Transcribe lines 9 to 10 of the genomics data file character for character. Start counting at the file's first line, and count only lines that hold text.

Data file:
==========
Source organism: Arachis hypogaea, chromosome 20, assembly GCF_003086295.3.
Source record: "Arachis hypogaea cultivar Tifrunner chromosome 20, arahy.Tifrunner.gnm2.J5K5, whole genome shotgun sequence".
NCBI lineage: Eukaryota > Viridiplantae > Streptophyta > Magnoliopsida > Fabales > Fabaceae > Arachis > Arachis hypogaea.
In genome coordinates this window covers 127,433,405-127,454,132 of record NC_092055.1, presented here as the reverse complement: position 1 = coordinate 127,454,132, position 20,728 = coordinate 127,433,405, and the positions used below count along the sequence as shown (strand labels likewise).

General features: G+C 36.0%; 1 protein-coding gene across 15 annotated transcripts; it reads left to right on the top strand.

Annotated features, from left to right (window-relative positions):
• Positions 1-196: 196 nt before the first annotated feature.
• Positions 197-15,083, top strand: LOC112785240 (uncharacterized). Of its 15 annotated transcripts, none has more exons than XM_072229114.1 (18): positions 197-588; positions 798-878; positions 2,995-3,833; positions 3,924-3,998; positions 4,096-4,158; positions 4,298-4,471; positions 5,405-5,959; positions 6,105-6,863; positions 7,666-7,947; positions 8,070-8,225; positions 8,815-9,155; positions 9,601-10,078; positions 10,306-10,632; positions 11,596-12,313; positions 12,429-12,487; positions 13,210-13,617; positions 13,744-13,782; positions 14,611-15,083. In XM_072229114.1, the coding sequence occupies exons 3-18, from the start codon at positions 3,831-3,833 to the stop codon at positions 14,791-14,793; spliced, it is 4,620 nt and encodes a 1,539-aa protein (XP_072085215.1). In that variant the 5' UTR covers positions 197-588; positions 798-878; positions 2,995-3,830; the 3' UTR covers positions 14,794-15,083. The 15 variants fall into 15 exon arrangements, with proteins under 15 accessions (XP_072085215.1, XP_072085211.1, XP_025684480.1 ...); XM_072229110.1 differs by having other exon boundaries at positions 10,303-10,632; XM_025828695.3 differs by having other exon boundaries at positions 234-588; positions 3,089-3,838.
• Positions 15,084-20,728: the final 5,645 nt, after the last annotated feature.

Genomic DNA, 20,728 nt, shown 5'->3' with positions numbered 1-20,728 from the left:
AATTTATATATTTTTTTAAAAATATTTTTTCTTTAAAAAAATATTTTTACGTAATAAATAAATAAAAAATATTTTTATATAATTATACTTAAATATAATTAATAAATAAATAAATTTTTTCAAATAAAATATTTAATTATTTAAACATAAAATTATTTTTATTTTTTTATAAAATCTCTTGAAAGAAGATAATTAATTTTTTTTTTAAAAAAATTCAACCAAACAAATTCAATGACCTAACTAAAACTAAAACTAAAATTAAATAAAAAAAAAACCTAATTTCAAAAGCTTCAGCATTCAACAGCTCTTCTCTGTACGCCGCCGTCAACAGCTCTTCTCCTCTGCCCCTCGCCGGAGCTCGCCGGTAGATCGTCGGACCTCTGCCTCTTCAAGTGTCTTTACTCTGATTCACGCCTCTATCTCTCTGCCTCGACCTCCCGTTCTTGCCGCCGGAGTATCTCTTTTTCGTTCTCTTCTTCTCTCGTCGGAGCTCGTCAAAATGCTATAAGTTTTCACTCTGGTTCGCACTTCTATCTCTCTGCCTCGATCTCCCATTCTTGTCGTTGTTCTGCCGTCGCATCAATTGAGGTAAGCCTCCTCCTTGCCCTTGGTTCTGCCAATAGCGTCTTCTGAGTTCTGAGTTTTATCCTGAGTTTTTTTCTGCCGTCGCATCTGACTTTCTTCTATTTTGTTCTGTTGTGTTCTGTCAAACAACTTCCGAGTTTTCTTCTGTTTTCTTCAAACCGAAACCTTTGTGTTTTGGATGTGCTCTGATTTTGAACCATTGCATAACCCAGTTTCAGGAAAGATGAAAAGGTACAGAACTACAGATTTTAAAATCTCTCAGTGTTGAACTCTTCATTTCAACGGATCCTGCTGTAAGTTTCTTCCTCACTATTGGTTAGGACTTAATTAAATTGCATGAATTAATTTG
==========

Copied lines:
• Positions 15,084-20,728: the final 5,645 nt, after the last annotated feature.

Genomic DNA, 20,728 nt, shown 5'->3' with positions numbered 1-20,728 from the left: